Use Cue Words to Redirect Your Attention: If you get slightly off-track, using "cue words" can often get your head back in the game. A cue word is a simple one-word instruction that interrupts the distraction and signals your brain back to the present. It should be simple, direct, and consistent with your fight plan. You might use words like "focus" or "present" or "now" or "on plan" – experiment during your training sessions to see what kind of cue words work best for you in different situations.
Cue words are particularly helpful if you catch yourself in a narrow-internal attentional state. Apart from the outside sights and sounds of the fight show, your own thoughts or self-talk can sometimes be a source of distraction. Usually it is because you start thinking about something that has already happened – like a mistake you made – or something that might happen in the future – like "I'm gassing. I'm going to lose." Cue words can help redirect you to the present and get your mental game back on track.
Practice With Distractions: Once you have identified your likely sources of distraction, incorporate them systematically into your training. That's right. Embrace what bothers you most. As you do, you will "habituate" to the distraction so that you are less likely to attend to it and you can practice controlling your negative reactions when they do creep in.
If crowd noises distract you, play a loud recording of crowd noises while you train and spar. Better yet, maybe add some of your team members to gather around and yell stuff at you at the same time. If lights distract you, then train with flashing, bright, or colored lights. If you feel yourself getting annoyed by them, you can immediately redirect your focus using cue words.
Expect the Unexpected: You can and should plan for the distractions that you think will happen, but sometimes the unexpected event can send us into a spiral if we are not prepared to handle it. Maybe, when you start to bang, you discover your opponent hits harder than you thought or has a better take down than you anticipated. Maybe he unexpectedly rocks you with a strike that seemed to come out of nowhere. That kind of distraction can undermine your confidence and hurt your performance if you give it any air time in your head.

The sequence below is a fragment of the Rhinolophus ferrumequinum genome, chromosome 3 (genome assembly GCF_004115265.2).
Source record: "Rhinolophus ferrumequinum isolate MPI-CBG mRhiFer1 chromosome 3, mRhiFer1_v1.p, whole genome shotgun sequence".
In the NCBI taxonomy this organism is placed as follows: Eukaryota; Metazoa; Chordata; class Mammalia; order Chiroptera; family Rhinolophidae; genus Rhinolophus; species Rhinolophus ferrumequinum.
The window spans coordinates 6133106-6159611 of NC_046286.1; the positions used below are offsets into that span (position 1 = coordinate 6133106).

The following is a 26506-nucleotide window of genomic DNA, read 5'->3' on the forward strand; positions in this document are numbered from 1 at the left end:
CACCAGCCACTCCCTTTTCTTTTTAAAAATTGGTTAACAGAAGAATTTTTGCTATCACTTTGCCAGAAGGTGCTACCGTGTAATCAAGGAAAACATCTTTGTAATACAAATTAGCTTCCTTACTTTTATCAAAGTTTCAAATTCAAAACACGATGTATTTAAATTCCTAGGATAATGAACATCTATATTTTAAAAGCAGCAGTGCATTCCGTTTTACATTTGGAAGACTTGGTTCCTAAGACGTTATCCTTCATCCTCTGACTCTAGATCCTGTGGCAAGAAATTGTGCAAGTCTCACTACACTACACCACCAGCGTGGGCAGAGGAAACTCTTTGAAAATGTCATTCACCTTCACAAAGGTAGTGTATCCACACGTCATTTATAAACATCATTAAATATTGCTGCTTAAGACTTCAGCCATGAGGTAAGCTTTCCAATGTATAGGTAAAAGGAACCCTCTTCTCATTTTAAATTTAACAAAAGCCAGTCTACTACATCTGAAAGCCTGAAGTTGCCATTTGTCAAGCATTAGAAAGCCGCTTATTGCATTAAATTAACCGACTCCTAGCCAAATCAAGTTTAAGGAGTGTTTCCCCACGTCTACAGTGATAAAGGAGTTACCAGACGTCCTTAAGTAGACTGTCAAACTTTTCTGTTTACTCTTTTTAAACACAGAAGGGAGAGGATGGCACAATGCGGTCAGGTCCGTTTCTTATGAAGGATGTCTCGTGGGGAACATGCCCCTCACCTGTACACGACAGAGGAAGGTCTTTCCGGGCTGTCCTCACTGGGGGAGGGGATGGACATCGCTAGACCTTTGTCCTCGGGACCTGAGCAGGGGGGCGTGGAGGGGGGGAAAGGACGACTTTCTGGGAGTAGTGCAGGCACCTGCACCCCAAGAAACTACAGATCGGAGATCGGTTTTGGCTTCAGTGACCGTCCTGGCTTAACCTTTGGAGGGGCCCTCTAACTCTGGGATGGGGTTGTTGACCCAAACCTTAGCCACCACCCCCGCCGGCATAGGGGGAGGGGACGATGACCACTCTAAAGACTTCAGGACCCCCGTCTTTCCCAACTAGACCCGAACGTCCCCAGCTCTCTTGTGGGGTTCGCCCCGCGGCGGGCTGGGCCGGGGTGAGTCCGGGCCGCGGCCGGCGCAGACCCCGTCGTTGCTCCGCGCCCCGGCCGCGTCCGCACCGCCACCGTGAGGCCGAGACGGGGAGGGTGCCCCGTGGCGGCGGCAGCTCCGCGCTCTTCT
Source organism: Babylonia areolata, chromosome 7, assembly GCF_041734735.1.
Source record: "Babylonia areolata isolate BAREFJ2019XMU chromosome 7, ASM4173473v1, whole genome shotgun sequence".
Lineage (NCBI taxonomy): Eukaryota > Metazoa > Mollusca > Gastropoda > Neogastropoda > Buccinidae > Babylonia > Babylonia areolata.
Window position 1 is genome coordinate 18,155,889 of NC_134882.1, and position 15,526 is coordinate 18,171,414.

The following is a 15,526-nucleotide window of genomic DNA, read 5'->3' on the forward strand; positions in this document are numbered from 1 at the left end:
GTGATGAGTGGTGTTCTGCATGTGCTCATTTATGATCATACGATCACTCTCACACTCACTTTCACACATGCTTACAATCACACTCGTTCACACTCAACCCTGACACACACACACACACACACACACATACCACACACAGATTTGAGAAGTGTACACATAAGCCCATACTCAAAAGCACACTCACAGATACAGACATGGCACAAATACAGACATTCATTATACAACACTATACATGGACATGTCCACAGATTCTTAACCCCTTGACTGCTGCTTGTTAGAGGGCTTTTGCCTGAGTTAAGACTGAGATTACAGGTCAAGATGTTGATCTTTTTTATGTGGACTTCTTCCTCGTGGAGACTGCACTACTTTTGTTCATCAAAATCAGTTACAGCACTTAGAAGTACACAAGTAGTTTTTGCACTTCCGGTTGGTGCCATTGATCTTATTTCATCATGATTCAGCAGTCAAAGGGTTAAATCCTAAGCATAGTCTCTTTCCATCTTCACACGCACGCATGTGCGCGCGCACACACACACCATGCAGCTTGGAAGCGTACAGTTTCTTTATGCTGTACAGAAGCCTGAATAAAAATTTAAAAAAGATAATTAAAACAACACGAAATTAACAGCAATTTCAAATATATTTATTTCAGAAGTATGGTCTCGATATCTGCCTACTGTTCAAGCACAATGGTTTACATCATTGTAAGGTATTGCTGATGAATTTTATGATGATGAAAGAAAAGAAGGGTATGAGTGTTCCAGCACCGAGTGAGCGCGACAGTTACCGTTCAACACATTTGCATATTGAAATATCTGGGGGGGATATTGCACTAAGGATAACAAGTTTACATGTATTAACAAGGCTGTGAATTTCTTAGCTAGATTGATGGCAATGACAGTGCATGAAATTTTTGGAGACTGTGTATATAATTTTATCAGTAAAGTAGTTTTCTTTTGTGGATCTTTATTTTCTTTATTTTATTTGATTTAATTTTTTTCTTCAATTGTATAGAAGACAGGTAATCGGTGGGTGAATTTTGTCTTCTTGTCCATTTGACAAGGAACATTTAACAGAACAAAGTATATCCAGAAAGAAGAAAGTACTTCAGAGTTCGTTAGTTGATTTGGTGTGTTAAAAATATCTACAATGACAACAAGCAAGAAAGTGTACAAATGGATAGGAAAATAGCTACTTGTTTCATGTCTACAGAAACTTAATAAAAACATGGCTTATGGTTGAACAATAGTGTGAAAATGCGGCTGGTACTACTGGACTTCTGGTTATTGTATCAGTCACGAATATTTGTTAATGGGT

You can prepare for the unexpected, by building unpredictable distractions into your training and sparring. Some unexpected events will occur naturally, of course. Use these as opportunities. But also work with a coach or training partner to use distractions that you do not know about specifically in advance. As with the planned distractions, you can use lights and sounds and reactions from other people. You also can use physical distractions. For example, while you are sparring, have an extra training partner who may be throwing light strikes from the back or side. When you are on the ground, a third training buddy may poke at you with a 16 oz. glove on a pole or a pugil stick. Your task is to maintain your composure, to continue to breathe, and to redirect your focus.
You can train your mind to filter out a lot of unnecessary input, and you can discipline yourself to stay focused in the present. Practice these skills, and do what works for you to keep your head in the fight.
This article appears in MMA Sports Magazine (Issue #5)